Parapsychology is the supposedly scientific study of paranormal phenomena involving the human mind. This includes such things as psychokinesis, clairvoyance, and telepathy. The goal is to apply the rigors of the scientific method to the world of the paranormal.
In practice, it is a pseudoscience due to sloppy practice (poorly designed experiments, poor controls if any, small sample sizes, ill-defined terms and procedures, bad blinding), its perennial lack of verifiable positive results, bias against publication of negative results or disconfirmation of positive results, that parapsychologists who continue to get negative results get gently pushed out of the field and that it contradicts extremely well-understood and verified known science.
Parapsychology provides useful teachable examples of compelling ideas that nevertheless can’t possibly be right, and how such wishful thinking persists well past mere physical impossibility.
“Psi” is the ill-defined term for the force or phenomenon thought to underpin parapsychology. According to the Parapsychological Association, there is psi-gamma (paranormal cognition; extrasensory perception) and psi-kappa (paranormal action; psychokinesis). The term “psi” also applies to survival of death. Of course, it doesn’t matter to those constructing this detailed taxonomy that none of this has ever been demonstrated to exist. Parapsychologists such as Dean Radin and Charles Tart claim that psi is real, but is non-physical in basis and does not operate according to known scientific laws — but has (somehow) nevertheless been proven by science in repeatable experiments (that have not been repeated). No consistent theory of psi (or parapsychology in general) exists even within the field.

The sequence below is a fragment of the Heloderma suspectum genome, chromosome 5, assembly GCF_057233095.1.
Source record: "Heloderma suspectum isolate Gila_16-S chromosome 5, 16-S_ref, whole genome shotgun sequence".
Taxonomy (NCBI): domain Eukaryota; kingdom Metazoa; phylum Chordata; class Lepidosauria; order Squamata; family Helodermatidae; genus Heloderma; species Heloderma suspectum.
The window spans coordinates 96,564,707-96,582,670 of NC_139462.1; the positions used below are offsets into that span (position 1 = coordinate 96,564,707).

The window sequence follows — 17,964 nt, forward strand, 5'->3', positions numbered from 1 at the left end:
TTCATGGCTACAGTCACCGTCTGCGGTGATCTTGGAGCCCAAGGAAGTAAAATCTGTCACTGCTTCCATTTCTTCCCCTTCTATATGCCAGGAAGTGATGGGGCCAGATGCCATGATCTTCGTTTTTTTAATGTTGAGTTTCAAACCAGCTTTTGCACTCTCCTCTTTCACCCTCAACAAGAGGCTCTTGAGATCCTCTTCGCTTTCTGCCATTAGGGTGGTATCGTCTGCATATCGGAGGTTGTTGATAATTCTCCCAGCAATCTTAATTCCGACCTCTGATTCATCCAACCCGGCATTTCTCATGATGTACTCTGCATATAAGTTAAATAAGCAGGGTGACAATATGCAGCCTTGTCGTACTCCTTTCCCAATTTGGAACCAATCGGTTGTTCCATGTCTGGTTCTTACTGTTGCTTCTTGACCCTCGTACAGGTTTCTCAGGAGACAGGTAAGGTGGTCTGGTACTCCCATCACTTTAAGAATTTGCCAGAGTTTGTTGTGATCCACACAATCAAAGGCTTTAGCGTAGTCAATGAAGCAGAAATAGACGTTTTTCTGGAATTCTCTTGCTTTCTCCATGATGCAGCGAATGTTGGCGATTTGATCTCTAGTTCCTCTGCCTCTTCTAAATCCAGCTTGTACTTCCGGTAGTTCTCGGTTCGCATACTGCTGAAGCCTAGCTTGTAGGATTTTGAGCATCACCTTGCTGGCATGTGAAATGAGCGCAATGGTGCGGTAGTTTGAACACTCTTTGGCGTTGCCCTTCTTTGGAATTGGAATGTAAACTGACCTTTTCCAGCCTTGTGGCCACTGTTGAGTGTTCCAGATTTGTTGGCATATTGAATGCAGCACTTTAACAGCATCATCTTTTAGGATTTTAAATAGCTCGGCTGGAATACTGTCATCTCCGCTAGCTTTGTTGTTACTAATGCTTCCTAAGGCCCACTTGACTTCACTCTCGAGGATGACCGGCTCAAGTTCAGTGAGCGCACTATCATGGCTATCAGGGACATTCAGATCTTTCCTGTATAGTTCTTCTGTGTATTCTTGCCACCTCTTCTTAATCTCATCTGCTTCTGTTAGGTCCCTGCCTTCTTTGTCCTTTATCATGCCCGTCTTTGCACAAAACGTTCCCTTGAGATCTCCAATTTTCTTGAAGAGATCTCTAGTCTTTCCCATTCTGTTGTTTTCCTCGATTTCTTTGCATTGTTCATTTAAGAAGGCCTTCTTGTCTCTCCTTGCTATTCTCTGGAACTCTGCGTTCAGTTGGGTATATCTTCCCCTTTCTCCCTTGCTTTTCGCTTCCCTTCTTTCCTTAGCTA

The most famous example of parapsychological research is probably the Princeton Engineering Anomalies Research Lab (PEAR). PEAR attempted to prove that human thought could manipulate the functioning of machines. They used devices designed to generate random phenomena, and then had subjects focus on disrupting that random pattern. They claimed to have shown that the experimental group of subjects focusing on disruption made the machine perform non-randomly in the direction the person was focusing. However, review of their procedures and data puts that conclusion into serious doubt, with effect being inversely proportional to sample size.
Joseph B. Rhine, a professor at Duke University in the mid-20th century, did extensive work on parapsychology and was substantially responsible for the field’s sloppiness in protocol design, happily throwing away negative results. Rhine and his colleague Karl Zener designed a special deck of cards containing five visually distinct shapes for use in telepathy and clairvoyance experiments, but also seemed blind to the consistent failure of experiments done under proper controls.
Daryl J. Bem’s “Feeling the Future: Experimental Evidence for Anomalous Retroactive Influences on Cognition and Affect” achieved some notice in 2010. In this paper, Bem wrote up an experimental run which showed effects of statistical significance … while not mentioning years of runs that didn’t. Amongst much other sloppiness, he also started from his data and worked back to a hypothesis.